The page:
Uphilldowndale

Watching nature take its course, from the top of a hill in northern England


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Float your boat

You can’t leave canals out of the history of  the Ironbridge Gorge, for transporting all those delicate and valuable china goods, to hauling the coal to fire the kilns, it was by far the best option, the only other way was pack horses on unmade roads.

Brick bottle kiln coalport

The canal at Coalport was frozen over in part, on the day we visited, the ducks waddled along as best they could, occasionally falling through the ice, or swimming along in the style of an ice breaker

Now I may be the ‘creative’ of the household, but I know cracking engineering  solution when I see it. This is the Hay inclined plane, we have few of those nearer to home, but none as impressive as this, ours were used for hauling trucks full of limestone or coal to or from the canals, here they simply moved the whole boat.

Inclined Plane_

The Hay Inclined Plane is a canal inclined plane with a height of 207 feet that is located on a short stretch of the Shropshire Canal that linked the industrial area of Blists Hill with the River Severn. The inclined plane was in operation from 1792 to 1894 and can be visited as part of the Blists Hill Victorian Town and is also a waypoint on the South Telford Heritage Trail. In operation box-shaped tub boats 20 feet long were taken up and down the plane on twin railway tracks, an empty boat would be loaded into the river at the bottom and a full boat would be loaded into the canal at the top, a rope would connect the two so that gravity would drop the loaded boat down to the river counterbalanced by an empty boat being raised to the canal. At the bottom of the incline the rails went underwater allowing the boats to float free.

I participially like the wiggle in the rails

Inclined Plane 3

 

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Ironbridge

More of our travels,  this time Ironbridge in Shropshire, somewhere that has been on our ‘one day we’ll go to…’ list for a long long time. It’s a UNESCO World Heritage site 

If Soho House and the Lunar Society was where the formative minds of the industrial revolution came together, this is where the base materials and skills became more than the sum of their parts

Opened in 1781, it was the first major bridge in the world to be made of cast iron, and was greatly celebrated after construction owing to its use of the new material.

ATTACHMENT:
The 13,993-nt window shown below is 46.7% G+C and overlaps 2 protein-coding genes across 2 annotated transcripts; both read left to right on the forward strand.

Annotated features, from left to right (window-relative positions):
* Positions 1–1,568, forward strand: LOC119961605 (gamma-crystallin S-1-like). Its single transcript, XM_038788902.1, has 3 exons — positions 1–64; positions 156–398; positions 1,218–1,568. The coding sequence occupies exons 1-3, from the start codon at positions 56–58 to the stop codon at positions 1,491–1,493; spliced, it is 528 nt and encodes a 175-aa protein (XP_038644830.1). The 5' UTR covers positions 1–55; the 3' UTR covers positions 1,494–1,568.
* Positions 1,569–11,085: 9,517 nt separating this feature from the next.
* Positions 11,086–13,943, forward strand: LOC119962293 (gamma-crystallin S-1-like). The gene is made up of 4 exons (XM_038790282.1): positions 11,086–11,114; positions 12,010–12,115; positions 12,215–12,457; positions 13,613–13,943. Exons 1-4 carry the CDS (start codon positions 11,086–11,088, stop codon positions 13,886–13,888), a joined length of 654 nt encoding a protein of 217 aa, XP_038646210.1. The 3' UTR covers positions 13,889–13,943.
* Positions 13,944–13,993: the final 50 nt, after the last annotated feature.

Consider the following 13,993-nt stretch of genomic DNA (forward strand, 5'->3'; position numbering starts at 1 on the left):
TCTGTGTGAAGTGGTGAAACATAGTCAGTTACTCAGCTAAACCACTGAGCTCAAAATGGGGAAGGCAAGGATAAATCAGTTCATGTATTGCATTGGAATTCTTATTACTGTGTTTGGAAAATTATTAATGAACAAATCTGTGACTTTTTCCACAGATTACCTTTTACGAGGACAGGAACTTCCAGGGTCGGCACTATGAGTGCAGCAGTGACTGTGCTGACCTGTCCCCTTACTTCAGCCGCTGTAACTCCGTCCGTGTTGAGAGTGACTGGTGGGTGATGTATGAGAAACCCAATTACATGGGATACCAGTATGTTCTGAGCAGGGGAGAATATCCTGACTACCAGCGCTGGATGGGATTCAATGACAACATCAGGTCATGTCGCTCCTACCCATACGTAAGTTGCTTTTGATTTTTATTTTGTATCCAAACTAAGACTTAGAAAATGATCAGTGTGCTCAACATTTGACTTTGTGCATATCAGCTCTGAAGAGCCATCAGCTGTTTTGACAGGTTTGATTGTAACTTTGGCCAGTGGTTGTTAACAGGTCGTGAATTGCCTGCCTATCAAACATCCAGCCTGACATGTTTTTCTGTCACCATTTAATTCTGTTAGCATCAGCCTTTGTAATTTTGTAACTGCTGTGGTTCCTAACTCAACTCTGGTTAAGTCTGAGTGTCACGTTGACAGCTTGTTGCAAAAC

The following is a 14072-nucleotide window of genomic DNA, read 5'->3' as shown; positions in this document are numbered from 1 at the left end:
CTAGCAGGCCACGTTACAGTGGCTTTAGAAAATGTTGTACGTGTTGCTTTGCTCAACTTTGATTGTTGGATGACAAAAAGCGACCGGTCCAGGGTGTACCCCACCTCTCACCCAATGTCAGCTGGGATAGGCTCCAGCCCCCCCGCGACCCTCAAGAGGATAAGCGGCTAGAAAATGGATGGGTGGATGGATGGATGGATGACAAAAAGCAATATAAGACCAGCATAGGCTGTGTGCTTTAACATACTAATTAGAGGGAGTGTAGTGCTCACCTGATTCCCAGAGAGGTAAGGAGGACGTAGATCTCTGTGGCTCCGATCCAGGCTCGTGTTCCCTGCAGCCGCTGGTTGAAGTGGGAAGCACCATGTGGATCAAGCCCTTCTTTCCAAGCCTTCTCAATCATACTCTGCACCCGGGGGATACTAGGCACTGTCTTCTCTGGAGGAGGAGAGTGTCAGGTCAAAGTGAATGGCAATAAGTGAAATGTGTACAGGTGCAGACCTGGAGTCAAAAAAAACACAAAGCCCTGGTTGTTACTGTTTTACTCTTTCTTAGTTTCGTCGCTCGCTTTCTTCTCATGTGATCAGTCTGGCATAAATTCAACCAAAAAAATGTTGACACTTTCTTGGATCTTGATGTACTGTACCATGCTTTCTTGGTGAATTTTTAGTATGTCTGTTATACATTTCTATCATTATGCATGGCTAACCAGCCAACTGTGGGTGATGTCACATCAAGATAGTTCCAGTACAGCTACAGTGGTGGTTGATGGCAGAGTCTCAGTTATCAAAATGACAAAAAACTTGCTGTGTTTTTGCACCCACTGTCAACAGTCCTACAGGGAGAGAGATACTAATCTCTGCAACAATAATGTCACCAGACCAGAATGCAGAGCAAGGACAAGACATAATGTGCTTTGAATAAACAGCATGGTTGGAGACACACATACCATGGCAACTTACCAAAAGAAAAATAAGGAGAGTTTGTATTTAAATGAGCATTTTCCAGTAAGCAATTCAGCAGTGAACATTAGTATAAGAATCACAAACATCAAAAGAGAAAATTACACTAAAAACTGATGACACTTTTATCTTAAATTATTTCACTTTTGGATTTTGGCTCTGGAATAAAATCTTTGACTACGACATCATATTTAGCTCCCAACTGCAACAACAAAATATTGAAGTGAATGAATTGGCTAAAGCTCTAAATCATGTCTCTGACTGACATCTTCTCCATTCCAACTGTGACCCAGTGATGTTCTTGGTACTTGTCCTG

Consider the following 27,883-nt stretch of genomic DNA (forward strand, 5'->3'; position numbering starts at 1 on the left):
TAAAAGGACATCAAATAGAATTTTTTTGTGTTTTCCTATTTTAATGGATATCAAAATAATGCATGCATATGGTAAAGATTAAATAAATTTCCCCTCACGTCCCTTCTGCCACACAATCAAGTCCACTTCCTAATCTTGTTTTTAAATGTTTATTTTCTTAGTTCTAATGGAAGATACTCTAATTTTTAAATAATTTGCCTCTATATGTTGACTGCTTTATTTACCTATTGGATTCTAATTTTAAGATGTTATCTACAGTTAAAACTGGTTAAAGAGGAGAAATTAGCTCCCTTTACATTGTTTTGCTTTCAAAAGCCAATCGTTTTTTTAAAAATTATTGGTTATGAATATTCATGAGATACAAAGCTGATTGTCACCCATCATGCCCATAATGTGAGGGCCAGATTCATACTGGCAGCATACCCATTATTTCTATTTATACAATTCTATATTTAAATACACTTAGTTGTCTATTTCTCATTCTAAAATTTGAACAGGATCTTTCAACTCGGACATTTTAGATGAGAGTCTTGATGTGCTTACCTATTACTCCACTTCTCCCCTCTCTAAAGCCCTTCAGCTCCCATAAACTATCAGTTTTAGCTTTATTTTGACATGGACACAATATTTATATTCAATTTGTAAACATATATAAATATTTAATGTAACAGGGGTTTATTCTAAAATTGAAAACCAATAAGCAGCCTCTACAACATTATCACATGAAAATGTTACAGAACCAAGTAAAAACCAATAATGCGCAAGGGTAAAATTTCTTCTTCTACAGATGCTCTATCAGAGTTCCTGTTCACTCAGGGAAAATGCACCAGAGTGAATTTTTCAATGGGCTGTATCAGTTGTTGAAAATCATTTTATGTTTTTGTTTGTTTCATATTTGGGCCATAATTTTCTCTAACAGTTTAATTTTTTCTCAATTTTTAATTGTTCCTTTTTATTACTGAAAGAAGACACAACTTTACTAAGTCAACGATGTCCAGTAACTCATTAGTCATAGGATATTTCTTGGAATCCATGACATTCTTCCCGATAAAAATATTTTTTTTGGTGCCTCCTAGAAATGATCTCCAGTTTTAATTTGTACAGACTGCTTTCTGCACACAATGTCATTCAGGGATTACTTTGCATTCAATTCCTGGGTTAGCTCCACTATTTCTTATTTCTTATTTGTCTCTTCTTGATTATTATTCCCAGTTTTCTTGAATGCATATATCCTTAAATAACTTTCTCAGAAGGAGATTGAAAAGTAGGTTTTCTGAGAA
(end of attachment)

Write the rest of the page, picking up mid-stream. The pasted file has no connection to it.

Iron Bridge

We didn’t realise the bridge had been swathed in scaffold and plastic for some considerable time,  whilst it had been renovated, it had been recently unwrapped, we overheard some of the locals saying they didn’t like its ‘new’ colour (which is actually the historically correct, original colour)  I like the colour because it reminded me of my dad, he used to paint anything that didn’t move with ‘red oxide paint’ (OK, so occasionally  he made an exception and got out a pot of ‘battleship grey’, but that was the full colour spectrum of his paint stock.)

Iron Bridge red

The Ironbridge Gorge provided the raw materials that revolutionised industrial processes and offers a powerful insight into the origins of the Industrial Revolution and also contains extensive evidence and remains of that period when the area was the focus of international attention from artists, engineers, and writers. The property contains substantial remains of mines, pit mounds, spoil heaps, foundries, factories, workshops, warehouses, iron masters’ and workers’ housing, public buildings, infrastructure, and transport systems, together with the traditional landscape and forests of the Severn Gorge. In addition, there also remain extensive collections of artifacts and archives relating to the individuals, processes and products that made the area so important.

Iron Bridge tolls

Ironbridge has ten museums, we managed three in a day, but we have a season ticket to return at our leisure.

Iron Bridge buildings_

If you are visiting Ironbridge, we feel we should give a shout out to the hospitality of The White Hart

White Hart Ironbridge.jpg